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KEY CLINICAL UPDATES IN INFLAMMATORY BOWEL DISEASE

For patients who require more than one course of corticosteroid therapy every 1–2 years for symptomatic relapse, treatment should be ‘stepped up’ to include a thiopurine (azathioprine or mercaptopurine) or a biologic agent.

A 2020 American Gastroenterological Association guideline recommends either infliximab or vedolizumab as first-line therapies for moderate to severe colitis based on their efficacy and safety profiles.

These two agents had the highest rankings of all biologic agents for induction of clinical remission in a 2020 network meta-analysis.

Although infliximab may be the more effective agent (especially for severe disease), vedolizumab may be the preferred first-line therapy in patients who are elderly or have increased medical comorbidities due to its significantly lower incidence of infectious complications.

The term “inflammatory bowel disease” includes ulcerative colitis and Crohn disease. In the United States, there are approximately 1.6 million people with inflammatory bowel disease with adjusted annual incidences of 12.2 cases/100,000 and 10.7 cases/100,000 person-years for ulcerative colitis and Crohn disease, respectively. Ulcerative colitis is a chronic, recurrent disease characterized by diffuse mucosal inflammation involving only the colon. Ulcerative colitis invariably involves the rectum and may extend proximally in a continuous fashion to involve part or all of the colon. Crohn disease is a chronic, recurrent disease characterized by patchy transmural inflammation involving any segment of the gastrointestinal tract from the mouth to the anus.

Crohn disease and ulcerative colitis may be associated in 50% of patients with a number of extraintestinal manifestations, including oral ulcers, oligoarticular or polyarticular nondeforming peripheral arthritis, spondylitis or sacroiliitis, episcleritis or uveitis, erythema nodosum, pyoderma gangrenosum, hepatitis and sclerosing cholangitis, and thromboembolic events.

PHARMACOLOGIC THERAPY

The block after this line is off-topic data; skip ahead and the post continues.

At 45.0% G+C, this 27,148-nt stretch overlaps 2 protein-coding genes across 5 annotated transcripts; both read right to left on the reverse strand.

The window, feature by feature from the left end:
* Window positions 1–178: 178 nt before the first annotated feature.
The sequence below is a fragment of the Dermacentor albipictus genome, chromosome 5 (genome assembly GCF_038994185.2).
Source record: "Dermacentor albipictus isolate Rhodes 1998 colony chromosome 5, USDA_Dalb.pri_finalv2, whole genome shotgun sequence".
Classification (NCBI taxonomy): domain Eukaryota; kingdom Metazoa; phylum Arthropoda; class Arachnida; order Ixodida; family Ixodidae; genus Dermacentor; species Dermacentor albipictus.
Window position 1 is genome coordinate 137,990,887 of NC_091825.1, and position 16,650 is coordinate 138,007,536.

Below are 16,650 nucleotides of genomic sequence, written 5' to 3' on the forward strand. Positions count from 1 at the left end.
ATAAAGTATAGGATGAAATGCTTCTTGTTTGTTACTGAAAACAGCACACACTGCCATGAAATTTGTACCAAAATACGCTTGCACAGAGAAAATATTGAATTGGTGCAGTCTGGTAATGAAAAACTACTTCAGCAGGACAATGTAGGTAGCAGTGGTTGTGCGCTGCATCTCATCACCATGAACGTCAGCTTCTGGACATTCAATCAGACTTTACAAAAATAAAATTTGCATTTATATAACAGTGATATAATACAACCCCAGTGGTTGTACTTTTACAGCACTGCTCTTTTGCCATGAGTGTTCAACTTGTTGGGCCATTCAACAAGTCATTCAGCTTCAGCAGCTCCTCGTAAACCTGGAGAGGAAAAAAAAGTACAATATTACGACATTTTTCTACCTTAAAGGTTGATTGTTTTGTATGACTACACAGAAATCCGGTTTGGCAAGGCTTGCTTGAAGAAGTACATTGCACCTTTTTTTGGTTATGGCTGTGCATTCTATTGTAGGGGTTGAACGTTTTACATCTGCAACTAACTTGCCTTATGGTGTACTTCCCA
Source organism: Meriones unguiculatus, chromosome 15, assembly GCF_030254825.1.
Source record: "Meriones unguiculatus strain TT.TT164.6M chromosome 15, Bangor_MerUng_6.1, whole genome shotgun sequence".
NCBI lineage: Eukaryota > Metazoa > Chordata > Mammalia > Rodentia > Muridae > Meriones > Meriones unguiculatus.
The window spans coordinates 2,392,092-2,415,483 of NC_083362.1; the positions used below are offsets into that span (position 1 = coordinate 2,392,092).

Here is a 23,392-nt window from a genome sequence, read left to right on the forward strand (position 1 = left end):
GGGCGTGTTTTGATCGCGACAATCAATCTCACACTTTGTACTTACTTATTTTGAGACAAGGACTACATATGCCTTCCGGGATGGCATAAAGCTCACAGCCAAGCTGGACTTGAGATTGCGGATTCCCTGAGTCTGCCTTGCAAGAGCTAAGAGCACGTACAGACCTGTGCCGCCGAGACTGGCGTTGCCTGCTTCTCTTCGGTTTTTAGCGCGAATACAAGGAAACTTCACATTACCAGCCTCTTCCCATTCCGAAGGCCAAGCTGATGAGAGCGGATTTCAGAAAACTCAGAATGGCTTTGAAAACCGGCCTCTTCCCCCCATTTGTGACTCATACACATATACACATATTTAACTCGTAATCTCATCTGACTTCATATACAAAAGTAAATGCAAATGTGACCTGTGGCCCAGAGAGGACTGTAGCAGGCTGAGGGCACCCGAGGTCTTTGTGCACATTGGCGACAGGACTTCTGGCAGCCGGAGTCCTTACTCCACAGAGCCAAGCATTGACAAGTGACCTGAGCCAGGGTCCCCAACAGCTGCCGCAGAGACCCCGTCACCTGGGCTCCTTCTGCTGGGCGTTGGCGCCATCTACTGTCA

Although ulcerative colitis and Crohn disease appear to be distinct entities, several pharmacologic agents are used to treat both. Despite extensive research, there are still no specific therapies for these diseases. The mainstays of therapy are 5-aminosalicylic acid derivatives, corticosteroids, immunomodulating agents (such as mercaptopurine or azathioprine and methotrexate), and biologic agents.

A. 5-Aminosalicylic Acid (5-ASA)

5-ASA is a topically active agent that has a variety of anti-inflammatory effects. It is used in the active treatment of ulcerative colitis and Crohn disease and during disease inactivity to maintain remission. It is readily absorbed from the small intestine but demonstrates minimal colonic absorption. Several oral and topical compounds have been designed to target delivery of 5-ASA to the colon or distal small intestine. Commonly used formulations of 5-ASA are sulfasalazine, mesalamine, and azo compounds.

1. Oral formulations

Mesalamine compounds are oral 5-ASA formulations that are either coated in various pH-sensitive resins (Asacol, Apriso, and Lialda) that release 5-ASA throughout the colon or packaged in timed-release capsules (Pentasa) that release 5-ASA in the small intestine and colon. Side effects of these compounds are uncommon but include nausea, rash, diarrhea, pancreatitis, and acute ...

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